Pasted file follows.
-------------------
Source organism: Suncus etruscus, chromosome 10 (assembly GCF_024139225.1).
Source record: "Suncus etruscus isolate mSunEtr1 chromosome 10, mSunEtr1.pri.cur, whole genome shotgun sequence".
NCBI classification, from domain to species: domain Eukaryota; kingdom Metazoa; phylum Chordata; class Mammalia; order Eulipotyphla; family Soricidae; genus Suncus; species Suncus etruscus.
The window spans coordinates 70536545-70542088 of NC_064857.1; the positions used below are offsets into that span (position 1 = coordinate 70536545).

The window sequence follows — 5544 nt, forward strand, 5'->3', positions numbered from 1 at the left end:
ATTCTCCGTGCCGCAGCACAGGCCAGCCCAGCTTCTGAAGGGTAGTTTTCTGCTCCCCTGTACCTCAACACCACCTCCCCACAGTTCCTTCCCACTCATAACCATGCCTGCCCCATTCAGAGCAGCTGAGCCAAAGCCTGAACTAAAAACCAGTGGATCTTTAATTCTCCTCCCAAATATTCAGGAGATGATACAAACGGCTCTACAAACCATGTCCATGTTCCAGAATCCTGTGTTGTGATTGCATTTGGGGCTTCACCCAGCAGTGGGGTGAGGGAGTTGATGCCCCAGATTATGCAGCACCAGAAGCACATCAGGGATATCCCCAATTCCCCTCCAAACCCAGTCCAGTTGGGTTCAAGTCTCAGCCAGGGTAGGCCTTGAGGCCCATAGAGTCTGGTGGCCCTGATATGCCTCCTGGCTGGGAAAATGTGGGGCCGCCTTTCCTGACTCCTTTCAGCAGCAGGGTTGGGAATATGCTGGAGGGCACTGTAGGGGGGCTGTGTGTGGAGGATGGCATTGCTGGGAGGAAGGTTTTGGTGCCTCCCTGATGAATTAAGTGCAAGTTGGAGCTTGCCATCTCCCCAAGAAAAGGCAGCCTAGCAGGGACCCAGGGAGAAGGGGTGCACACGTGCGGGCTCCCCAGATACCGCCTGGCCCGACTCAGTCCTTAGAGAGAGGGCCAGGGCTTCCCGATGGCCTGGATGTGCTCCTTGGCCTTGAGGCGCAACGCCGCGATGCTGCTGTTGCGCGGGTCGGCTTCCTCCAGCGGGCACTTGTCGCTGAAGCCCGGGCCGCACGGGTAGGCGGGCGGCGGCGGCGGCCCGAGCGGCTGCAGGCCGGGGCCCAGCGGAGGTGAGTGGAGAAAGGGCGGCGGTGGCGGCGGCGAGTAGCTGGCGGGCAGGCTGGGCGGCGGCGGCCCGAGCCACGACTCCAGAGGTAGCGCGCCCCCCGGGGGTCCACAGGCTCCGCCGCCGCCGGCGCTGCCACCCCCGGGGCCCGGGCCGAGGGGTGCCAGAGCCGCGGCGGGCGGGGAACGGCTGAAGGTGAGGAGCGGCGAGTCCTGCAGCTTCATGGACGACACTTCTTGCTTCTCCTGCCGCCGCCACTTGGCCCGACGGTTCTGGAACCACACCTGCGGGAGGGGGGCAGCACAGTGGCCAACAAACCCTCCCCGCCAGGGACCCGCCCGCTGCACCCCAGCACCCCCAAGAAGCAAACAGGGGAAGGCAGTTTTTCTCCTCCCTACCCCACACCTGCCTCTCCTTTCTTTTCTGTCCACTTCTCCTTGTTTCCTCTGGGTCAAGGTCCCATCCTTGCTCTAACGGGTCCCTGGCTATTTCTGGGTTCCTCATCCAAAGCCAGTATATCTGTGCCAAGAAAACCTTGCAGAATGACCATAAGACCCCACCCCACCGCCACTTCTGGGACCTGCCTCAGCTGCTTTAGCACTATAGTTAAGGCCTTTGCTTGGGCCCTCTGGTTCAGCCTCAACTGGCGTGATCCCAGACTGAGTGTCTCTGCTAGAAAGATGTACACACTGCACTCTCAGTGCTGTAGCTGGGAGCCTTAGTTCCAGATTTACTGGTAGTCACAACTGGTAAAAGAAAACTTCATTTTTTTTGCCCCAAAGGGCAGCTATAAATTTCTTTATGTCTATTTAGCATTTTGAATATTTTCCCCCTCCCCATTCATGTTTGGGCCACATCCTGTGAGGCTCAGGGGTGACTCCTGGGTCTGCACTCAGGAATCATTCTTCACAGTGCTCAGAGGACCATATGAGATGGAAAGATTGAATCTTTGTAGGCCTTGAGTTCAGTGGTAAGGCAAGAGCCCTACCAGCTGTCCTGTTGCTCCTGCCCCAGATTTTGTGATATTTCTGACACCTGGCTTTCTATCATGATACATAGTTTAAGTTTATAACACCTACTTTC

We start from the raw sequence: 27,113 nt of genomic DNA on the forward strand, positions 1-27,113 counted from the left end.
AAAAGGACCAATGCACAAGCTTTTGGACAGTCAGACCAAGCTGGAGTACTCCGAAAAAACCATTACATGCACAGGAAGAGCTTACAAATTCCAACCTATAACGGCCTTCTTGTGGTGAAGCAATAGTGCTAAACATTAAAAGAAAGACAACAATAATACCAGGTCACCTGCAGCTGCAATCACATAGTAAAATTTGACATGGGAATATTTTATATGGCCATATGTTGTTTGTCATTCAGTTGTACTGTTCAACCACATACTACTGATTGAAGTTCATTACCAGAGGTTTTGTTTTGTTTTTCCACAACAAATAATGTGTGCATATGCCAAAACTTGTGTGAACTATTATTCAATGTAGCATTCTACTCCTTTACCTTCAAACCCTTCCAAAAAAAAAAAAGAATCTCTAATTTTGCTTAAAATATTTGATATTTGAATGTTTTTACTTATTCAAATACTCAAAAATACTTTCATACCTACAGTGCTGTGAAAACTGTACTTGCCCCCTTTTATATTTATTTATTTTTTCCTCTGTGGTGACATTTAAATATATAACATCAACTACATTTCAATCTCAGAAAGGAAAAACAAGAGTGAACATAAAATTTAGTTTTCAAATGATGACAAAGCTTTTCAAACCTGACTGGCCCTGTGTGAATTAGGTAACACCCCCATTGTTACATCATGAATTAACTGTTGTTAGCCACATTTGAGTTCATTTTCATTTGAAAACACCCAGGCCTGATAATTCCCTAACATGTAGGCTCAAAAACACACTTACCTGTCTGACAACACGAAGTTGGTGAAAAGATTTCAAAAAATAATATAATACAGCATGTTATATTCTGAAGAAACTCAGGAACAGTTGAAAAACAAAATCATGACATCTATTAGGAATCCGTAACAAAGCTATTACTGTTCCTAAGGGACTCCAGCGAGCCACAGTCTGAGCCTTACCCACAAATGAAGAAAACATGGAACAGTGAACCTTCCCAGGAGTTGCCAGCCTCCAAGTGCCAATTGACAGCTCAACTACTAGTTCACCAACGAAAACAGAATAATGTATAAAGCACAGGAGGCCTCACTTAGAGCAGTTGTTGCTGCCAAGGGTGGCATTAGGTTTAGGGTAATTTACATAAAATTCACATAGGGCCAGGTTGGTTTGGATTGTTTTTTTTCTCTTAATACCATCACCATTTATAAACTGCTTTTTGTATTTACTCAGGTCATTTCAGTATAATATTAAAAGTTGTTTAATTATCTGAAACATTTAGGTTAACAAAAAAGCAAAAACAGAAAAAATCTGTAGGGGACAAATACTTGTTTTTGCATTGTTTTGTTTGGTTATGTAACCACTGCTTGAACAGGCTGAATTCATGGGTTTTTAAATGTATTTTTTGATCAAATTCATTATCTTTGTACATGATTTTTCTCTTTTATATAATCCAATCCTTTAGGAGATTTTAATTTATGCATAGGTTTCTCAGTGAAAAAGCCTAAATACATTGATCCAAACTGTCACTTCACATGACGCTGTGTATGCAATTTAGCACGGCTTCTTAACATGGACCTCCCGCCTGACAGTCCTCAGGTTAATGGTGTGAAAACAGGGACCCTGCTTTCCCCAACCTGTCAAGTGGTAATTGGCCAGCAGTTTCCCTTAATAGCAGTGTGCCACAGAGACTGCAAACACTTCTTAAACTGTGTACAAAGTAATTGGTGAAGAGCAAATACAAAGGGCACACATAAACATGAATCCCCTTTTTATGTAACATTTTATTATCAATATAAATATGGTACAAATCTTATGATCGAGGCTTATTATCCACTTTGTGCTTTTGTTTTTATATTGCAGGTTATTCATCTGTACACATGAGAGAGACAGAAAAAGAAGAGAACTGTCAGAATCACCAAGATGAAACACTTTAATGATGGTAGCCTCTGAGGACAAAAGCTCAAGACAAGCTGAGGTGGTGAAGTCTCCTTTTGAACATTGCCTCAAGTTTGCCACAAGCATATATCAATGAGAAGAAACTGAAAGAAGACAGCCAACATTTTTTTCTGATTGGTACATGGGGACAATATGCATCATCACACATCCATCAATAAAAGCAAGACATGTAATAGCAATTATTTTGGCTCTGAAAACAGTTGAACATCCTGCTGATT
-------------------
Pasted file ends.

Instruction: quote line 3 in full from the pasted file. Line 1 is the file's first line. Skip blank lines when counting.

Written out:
NCBI classification, from domain to species: domain Eukaryota; kingdom Metazoa; phylum Chordata; class Mammalia; order Eulipotyphla; family Soricidae; genus Suncus; species Suncus etruscus.